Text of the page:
Chris Case 13:37
I guess that brings up a point in my mind about if a study is published in a reputable journal, you would think that the journal would vet how well the study was done to begin with, and they would have looked into those methods and think, oh, we approve of this?
Trevor Connor 13:54
Well, you bring up a good point there that a proper scientific study, a proper journal is supposed to be peer reviewed, where there are every journal has a list of reviewers. And when a study is submitted, they will have two or three reviewers who will go through it and question the methodology question the discussions and those reviewers need to approve it before it can be published. So that is technically what should be the vetting process. Right. Yeah,
I think the other important thing to keep in mind is that they’re really different levels of journal. We have the highest impact journals, the ones that get the most attention, those are going to be the hardest to get into. So if you have to have really strong method, people really check those over for the lower journal. You know, incorrect methods are not going to be British Journal of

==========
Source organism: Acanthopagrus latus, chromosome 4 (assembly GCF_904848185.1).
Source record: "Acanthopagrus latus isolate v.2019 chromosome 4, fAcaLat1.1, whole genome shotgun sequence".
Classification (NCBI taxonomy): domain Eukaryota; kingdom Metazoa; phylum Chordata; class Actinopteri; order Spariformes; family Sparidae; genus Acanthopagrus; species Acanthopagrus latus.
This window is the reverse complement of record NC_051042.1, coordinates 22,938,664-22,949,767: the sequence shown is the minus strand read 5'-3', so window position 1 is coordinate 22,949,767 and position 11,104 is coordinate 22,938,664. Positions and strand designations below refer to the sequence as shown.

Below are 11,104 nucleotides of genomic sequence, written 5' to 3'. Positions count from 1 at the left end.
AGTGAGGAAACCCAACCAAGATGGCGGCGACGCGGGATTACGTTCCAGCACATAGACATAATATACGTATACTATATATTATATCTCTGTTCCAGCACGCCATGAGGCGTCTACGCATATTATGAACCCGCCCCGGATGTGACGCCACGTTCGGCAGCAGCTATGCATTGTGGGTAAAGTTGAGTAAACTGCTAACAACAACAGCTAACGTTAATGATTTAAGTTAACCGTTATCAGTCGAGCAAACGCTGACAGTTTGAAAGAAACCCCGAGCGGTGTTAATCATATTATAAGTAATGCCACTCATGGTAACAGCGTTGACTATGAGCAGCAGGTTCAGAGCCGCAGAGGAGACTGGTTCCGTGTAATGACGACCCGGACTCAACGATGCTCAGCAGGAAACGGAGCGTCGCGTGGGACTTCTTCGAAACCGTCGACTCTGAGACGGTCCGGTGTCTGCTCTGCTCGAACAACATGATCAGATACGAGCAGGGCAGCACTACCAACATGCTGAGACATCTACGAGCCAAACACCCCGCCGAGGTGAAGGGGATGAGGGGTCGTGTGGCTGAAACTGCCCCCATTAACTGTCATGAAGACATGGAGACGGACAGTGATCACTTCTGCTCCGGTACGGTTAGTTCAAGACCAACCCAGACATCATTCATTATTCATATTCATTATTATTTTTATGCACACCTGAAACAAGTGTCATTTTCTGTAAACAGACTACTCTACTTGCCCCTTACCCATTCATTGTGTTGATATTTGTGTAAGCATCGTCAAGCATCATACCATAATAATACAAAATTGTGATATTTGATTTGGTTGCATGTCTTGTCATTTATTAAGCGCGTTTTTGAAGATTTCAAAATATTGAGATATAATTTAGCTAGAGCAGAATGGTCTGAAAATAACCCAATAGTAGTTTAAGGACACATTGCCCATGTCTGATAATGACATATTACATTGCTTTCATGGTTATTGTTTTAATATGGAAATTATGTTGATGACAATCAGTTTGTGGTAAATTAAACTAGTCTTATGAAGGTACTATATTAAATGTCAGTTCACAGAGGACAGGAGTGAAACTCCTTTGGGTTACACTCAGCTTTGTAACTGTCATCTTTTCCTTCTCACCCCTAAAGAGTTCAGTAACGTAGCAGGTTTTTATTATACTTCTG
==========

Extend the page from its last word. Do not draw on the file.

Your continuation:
British Journal, British Journal of rabbit metabolism and expectoration. Yeah.
If we were to add something to that, you know, maybe there’s been a few things But you might have to justify why, why your methods were not as good as it could have been.
I guess the other thing I’d interject on methods is like on the, I think on the coach perspective, you can read an abstract, and the results and discussion and feel pretty good about what came out of it. And it might be that the methods were well done, and it’s integrate journal. But I think reading the methods is also where you really understand the context in which those results occurred, like the testing procedure. And I think as far as like, then when we’re trying to take it from novel research to real world application, having a good idea of what context those results occurred in is huge in terms of like, should we actually be applying this? Or does it not really make sense to the context we want to apply it to? Right,
Trevor Connor 15:48